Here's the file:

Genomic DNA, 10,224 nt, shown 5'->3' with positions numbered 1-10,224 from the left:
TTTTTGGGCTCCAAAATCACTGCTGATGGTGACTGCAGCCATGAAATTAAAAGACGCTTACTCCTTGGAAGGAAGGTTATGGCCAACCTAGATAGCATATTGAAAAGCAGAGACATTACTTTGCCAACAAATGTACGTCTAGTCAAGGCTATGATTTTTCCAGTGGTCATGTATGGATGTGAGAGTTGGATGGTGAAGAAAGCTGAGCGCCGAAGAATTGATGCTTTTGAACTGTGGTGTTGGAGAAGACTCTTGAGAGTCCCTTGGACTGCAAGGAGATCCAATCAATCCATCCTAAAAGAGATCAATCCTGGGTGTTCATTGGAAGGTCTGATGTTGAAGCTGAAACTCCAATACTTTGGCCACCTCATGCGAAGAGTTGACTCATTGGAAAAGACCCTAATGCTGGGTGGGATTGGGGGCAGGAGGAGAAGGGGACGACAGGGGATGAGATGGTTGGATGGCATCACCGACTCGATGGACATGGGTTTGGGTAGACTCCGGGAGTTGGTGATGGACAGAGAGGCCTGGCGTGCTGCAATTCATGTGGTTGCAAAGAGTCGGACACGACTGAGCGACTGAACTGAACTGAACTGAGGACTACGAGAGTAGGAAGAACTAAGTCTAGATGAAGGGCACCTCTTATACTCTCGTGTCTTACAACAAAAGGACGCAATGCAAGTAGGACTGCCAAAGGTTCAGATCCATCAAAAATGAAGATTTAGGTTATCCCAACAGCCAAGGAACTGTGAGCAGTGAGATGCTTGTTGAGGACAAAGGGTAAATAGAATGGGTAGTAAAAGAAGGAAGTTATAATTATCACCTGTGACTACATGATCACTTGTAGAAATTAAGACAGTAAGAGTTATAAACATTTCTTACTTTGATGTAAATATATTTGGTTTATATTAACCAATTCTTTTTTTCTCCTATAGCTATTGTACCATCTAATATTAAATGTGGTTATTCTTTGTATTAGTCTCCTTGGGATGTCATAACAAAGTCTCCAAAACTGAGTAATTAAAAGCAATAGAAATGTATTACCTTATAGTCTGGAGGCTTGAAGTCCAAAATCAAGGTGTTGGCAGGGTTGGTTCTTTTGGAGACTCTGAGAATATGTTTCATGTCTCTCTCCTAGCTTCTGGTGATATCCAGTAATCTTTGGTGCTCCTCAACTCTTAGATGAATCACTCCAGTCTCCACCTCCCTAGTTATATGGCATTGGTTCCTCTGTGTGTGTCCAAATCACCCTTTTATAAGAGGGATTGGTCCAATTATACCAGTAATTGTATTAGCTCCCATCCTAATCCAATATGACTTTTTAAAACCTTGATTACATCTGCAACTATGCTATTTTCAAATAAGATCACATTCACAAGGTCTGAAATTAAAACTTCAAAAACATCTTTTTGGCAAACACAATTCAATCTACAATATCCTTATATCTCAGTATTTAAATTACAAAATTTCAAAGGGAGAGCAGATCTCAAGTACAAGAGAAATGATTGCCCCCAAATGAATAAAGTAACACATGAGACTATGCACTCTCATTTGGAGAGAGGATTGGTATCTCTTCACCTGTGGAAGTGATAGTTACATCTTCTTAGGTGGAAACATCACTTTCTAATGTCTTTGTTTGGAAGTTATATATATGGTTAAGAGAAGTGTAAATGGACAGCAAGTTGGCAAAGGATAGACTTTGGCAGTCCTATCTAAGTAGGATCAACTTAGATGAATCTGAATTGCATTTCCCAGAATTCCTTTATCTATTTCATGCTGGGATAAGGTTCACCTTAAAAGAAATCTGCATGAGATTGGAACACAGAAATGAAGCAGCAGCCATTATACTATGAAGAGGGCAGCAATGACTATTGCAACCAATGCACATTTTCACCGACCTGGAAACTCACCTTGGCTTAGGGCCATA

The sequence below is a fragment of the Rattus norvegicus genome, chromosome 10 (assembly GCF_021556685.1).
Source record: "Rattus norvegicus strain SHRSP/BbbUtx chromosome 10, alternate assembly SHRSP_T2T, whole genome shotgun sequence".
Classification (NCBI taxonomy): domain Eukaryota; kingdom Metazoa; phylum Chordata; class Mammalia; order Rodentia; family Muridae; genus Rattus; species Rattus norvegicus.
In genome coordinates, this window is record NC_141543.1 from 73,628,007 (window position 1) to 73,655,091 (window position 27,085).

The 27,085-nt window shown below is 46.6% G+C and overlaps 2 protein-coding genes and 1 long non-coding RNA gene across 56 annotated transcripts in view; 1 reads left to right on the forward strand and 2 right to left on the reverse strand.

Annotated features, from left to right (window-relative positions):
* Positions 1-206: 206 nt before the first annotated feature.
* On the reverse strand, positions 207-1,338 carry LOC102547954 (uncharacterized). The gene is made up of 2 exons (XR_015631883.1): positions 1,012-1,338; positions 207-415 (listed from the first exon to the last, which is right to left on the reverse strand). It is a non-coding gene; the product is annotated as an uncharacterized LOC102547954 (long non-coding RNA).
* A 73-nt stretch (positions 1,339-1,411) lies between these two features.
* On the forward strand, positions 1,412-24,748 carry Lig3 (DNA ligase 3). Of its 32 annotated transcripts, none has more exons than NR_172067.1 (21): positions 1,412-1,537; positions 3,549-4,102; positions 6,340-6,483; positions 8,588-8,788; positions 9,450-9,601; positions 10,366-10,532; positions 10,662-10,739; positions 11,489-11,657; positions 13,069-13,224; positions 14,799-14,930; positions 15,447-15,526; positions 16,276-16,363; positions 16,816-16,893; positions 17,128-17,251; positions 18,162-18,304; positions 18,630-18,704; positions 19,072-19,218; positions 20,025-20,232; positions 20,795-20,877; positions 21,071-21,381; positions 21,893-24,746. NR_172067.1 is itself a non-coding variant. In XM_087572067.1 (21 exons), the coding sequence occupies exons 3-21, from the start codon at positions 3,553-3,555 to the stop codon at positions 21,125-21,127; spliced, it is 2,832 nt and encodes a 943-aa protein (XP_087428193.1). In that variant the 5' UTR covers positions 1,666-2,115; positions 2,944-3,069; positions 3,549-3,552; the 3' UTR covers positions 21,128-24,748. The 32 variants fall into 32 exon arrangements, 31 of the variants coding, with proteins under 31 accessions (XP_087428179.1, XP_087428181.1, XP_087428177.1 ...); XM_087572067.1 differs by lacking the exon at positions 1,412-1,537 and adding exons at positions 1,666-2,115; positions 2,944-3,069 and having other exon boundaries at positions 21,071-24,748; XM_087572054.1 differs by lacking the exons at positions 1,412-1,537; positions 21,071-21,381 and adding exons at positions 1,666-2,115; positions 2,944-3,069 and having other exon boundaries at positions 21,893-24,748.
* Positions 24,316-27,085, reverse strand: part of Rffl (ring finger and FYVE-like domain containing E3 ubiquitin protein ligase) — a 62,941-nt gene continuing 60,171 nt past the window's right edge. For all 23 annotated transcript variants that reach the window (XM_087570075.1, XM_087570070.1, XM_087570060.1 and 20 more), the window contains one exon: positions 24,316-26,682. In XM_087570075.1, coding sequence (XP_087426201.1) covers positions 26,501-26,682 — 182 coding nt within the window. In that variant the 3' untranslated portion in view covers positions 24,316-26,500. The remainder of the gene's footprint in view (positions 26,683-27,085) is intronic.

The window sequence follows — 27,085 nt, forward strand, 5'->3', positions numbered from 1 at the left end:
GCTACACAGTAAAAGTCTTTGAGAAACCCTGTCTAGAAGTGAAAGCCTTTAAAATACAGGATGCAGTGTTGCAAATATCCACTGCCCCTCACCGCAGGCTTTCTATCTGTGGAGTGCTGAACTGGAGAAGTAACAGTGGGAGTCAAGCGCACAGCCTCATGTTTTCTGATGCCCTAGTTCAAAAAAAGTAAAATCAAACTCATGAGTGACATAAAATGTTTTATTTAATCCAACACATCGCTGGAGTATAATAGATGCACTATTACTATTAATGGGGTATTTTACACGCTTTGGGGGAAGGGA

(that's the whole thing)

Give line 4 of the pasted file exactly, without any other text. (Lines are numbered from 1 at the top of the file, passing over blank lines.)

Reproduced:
Source record: "Rattus norvegicus strain SHRSP/BbbUtx chromosome 10, alternate assembly SHRSP_T2T, whole genome shotgun sequence".